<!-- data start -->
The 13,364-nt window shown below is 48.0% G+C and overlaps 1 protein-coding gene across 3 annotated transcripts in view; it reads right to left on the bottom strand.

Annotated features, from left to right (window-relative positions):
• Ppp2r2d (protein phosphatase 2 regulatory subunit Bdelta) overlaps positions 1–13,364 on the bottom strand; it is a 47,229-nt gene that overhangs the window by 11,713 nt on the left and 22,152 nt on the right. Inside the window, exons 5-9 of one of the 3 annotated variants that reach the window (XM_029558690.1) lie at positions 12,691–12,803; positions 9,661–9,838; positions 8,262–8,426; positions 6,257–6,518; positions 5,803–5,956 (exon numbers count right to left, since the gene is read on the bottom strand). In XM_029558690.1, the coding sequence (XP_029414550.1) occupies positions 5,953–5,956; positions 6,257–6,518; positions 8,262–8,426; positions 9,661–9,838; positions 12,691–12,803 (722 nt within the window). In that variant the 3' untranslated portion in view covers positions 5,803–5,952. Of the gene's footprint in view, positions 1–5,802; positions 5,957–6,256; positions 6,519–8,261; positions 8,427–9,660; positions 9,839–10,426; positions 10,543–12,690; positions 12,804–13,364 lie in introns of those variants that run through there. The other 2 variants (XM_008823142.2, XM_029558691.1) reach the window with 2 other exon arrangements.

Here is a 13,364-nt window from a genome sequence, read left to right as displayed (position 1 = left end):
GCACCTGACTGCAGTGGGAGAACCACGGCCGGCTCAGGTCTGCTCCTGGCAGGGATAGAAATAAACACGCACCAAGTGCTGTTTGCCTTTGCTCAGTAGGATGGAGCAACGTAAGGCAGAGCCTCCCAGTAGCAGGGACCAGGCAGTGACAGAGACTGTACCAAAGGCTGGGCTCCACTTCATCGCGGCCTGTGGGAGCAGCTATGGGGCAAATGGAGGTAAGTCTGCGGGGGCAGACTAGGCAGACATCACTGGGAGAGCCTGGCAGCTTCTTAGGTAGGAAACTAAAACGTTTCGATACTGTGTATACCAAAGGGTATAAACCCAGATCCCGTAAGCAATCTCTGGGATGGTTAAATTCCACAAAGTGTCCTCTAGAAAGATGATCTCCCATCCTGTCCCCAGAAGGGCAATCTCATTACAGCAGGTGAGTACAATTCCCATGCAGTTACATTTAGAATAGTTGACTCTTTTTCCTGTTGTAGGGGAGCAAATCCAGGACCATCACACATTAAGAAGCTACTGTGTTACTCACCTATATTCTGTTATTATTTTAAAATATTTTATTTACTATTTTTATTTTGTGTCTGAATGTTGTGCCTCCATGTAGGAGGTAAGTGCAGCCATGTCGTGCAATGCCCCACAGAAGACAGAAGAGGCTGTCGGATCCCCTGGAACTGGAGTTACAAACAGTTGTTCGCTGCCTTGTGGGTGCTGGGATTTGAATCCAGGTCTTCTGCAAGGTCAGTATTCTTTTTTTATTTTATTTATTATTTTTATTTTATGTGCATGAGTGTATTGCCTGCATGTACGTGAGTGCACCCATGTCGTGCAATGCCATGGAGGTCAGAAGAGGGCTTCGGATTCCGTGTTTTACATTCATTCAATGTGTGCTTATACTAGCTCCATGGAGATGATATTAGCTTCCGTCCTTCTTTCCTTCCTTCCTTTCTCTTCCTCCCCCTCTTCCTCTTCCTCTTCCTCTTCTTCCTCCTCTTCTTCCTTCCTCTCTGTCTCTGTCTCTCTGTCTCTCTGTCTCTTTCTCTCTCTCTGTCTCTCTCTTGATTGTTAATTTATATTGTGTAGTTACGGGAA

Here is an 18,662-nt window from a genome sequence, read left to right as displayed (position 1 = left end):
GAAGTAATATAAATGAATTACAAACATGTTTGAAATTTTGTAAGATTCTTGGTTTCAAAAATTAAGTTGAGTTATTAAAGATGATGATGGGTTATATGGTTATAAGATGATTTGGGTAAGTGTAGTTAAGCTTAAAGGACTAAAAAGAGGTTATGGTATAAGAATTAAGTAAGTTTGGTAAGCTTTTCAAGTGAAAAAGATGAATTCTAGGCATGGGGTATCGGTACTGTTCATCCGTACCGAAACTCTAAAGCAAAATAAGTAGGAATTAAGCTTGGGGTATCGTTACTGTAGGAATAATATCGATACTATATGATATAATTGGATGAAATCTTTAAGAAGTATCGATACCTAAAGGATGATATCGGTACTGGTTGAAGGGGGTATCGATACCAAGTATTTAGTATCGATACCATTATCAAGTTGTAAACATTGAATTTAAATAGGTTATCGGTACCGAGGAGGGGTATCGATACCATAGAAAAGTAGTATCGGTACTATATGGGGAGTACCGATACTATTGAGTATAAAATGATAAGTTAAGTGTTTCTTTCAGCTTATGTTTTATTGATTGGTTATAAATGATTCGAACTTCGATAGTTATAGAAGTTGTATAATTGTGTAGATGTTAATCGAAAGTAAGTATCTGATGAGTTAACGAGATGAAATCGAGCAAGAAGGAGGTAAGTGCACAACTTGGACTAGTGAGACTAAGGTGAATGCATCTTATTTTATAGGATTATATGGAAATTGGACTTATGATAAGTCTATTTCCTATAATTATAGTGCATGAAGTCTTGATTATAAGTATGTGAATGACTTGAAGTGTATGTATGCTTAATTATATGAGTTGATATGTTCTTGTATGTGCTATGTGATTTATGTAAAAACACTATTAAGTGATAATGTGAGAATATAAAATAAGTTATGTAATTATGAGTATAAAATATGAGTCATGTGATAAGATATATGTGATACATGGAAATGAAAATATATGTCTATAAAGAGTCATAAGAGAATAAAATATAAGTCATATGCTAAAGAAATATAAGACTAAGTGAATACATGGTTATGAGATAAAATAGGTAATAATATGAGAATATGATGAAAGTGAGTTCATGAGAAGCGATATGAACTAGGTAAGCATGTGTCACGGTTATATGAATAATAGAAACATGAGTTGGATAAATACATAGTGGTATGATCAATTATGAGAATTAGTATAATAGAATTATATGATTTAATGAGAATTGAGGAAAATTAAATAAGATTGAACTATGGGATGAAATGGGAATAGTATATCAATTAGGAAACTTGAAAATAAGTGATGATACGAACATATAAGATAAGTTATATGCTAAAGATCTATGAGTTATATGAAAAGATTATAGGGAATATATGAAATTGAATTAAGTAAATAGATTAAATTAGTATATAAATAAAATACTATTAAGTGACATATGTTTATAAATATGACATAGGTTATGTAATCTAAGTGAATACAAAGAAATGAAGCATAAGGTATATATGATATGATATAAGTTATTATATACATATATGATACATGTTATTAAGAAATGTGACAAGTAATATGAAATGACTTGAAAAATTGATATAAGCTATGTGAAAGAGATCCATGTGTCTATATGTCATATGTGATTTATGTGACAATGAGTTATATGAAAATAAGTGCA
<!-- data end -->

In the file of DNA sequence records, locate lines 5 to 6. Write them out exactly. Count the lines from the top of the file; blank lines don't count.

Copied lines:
GCACCTGACTGCAGTGGGAGAACCACGGCCGGCTCAGGTCTGCTCCTGGCAGGGATAGAAATAAACACGCACCAAGTGCTGTTTGCCTTTGCTCAGTAGGATGGAGCAACGTAAGGCAGAGCCTCCCAGTAGCAGGGACCAGGCAGTGACAGAGACTGTACCAAAGGCTGGGCTCCACTTCATCGCGGCCTGTGGGAGCAGCTATGGGGCAAATGGAGGTAAGTCTGCGGGGGCAGACTAGGCAGACATCACTGGGAGAGCCTGGCAGCTTCTTAGGTAGGAAACTAAAACGTTTCGATACTGTGTATACCAAAGGGTATAAACCCAGATCCCGTAAGCAATCTCTGGGATGGTTAAATTCCACAAAGTGTCCTCTAGAAAGATGATCTCCCATCCTGTCCCCAGAAGGGCAATCTCATTACAGCAGGTGAGTACAATTCCCATGCAGTTACATTTAGAATAGTTGACTCTTTTTCCTGTTGTAGGGGAGCAAATCCAGGACCATCACACATTAAGAAGCTACTGTGTTACTCACCTATATTCTGTTATTATTTTAAAATATTTTATTTACTATTTTTATTTTGTGTCTGAATGTTGTGCCTCCATGTAGGAGGTAAGTGCAGCCATGTCGTGCAATGCCCCACAGAAGACAGAAGAGGCTGTCGGATCCCCTGGAACTGGAGTTACAAACAGTTGTTCGCTGCCTTGTGGGTGCTGGGATTTGAATCCAGGTCTTCTGCAAGGTCAGTATTCTTTTTTTATTTTATTTATTATTTTTATTTTATGTGCATGAGTGTATTGCCTGCATGTACGTGAGTGCACCCATGTCGTGCAATGCCATGGAGGTCAGAAGAGGGCTTCGGATTCCGTGTTTTACATTCATTCAATGTGTGCTTATACTAGCTCCATGGAGATGATATTAGCTTCCGTCCTTCTTTCCTTCCTTCCTTTCTCTTCCTCCCCCTCTTCCTCTTCCTCTTCCTCTTCTTCCTCCTCTTCTTCCTTCCTCTCTGTCTCTGTCTCTCTGTCTCTCTGTCTCTTTCTCTCTCTCTGTCTCTCTCTTGATTGTTAATTTATATTGTGTAGTTACGGGAA

Here is an 18,662-nt window from a genome sequence, read left to right as displayed (position 1 = left end):